After Decades of Decline, Rise in the Number of Stay-At-Home Mothers

A new report by the Pew Research Center shows a reversal in the long-term decline in "stay-at-home" mothers that had taken place in the last three decades of the twentieth century.  Analyzing data from the Current Population Survey and the American Time Use Survey, the Pew Research Center found that after reaching a modern-era low of 23 percent in 1999, the percentage of mothers who do not work outside the home increased to 29 percent in 2012.

"The recent turnaround appears to be driven by a mix of demographic, economic and societal factors, including rising immigration as well as a downturn in women’s labor force participation, and is set against a backdrop of continued public ambivalence about the impact of working mothers on young children."

  • Stay-at-home mothers (SAHMs) tend to be younger and less educated than their working counterparts. Among all stay-at-home mothers in 2012, 42 percent were younger than 35, compared to 35 percent of working mothers, and 49 percent have a high school diploma or less, compared with 30 percent of working mothers.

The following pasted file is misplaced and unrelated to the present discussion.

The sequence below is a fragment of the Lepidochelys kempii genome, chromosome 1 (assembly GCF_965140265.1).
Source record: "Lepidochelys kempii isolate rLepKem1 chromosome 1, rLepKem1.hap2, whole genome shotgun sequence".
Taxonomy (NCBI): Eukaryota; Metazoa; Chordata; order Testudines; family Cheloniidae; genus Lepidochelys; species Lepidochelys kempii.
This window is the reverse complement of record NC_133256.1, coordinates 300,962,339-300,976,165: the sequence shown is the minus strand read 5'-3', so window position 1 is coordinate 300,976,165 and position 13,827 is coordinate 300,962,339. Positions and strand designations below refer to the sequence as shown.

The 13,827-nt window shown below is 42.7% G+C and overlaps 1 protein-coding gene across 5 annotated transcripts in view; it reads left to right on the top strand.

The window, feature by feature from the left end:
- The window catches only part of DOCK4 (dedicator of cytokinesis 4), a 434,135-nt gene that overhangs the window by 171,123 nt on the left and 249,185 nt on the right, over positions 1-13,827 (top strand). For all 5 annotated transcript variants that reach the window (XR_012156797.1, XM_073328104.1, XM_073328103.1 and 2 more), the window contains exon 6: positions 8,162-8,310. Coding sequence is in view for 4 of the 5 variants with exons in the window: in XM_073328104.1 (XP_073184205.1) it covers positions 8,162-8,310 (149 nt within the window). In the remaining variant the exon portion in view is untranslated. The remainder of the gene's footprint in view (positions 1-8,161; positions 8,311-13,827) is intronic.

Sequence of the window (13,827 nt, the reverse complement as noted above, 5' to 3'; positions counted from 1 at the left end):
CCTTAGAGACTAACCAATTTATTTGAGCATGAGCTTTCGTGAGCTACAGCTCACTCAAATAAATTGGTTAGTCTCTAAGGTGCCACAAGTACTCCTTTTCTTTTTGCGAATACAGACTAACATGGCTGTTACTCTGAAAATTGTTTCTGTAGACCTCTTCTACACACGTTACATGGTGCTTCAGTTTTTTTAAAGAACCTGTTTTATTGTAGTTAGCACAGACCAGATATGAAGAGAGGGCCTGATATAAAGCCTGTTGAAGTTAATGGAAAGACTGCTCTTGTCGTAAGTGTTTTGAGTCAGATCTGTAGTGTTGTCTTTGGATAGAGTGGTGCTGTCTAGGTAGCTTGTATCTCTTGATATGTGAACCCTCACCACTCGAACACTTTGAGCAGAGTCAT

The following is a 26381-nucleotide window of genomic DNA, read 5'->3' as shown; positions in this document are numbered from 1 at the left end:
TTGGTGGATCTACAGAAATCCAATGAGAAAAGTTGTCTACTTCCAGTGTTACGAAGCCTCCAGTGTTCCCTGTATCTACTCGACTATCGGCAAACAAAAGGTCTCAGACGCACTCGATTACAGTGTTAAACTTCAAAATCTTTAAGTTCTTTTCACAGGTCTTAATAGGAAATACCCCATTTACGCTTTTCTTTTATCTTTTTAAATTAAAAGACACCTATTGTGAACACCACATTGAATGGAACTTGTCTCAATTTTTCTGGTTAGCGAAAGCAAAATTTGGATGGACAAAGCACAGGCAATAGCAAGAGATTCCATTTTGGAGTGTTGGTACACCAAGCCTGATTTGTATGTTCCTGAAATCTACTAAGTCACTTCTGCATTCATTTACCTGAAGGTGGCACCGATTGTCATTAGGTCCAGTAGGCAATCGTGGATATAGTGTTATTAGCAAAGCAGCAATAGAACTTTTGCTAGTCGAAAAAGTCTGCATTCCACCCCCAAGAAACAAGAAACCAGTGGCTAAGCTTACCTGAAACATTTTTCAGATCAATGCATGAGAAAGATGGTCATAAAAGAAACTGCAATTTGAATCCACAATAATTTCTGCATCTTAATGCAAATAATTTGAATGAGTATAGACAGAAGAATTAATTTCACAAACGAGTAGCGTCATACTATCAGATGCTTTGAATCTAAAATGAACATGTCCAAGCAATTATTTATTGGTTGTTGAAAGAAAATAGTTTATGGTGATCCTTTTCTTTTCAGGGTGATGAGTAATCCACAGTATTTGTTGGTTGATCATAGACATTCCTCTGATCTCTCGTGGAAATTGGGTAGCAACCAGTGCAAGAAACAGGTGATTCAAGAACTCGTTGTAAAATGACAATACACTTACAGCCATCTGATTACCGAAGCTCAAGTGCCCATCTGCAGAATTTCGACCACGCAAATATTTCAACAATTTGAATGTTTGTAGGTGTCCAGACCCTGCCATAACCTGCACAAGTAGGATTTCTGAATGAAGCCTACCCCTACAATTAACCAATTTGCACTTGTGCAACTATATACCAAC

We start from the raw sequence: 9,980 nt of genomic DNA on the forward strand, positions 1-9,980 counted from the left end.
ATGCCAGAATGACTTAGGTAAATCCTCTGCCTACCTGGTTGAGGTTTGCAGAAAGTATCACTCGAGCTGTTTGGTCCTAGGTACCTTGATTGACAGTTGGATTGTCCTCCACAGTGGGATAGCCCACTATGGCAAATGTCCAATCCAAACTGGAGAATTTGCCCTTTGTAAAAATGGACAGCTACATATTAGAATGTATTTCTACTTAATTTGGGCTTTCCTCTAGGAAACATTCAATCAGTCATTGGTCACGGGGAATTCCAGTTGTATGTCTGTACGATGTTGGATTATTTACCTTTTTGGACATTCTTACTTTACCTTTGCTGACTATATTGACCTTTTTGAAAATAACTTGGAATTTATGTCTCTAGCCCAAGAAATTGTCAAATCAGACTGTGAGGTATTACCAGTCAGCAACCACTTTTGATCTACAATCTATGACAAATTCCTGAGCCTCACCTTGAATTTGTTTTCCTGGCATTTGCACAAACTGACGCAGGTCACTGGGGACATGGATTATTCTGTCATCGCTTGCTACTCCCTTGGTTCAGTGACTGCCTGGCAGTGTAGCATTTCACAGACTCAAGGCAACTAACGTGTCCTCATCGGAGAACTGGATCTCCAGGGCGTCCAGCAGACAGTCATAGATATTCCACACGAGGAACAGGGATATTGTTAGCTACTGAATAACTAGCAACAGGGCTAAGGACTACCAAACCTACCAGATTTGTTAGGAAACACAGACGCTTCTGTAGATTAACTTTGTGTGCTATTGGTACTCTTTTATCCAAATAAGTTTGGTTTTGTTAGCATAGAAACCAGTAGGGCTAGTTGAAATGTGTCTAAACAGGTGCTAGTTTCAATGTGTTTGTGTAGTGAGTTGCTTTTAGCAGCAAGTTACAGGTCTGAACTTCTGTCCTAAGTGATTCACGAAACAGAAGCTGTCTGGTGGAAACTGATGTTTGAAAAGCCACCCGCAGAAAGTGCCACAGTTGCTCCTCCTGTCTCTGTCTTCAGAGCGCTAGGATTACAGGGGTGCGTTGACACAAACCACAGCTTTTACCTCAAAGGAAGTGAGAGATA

• SAHMs are less likely than working mothers to be white (51 percent are white, compared with 60 percent of working mothers) and more likely to be immigrants (33 percent vs. 20 percent).
  • A third of SAHMs are living in poverty, compared with 12 percent of working mothers, but those who are married with working husbands tend to be better off financially: they are more highly educated, and relatively few are in poverty (15 percent).
  • Among all mothers, the share of SAHMs with working husbands fell from 40 percent in 1970 to 20 percent in 2012. Among all SAHMs, those who are married with working husbands make up the largest share (68 percent in 2012), but that has declined significantly from 1970, when it was 85 percent.
  • A small but growing share of SAHMs (6 percent in 2012, versus 1 percent in 2000) say they are home with their children because they cannot find a job. With incomes stagnant in recent years for all but the college-educated, less educated workers in particular may weigh the cost of child care against wages and decide it makes more economic sense to stay home.

Read more: resources:
Bureau of Labor Statistics: Databases, Tables & Calculators by Subject (
Labor participation rate, female (% of female population ages 15+) (
Family Change 1950 to 1990 (
Exploring the Second Shift: A Data-Driven Learning Guide (
Frederique Laubepin

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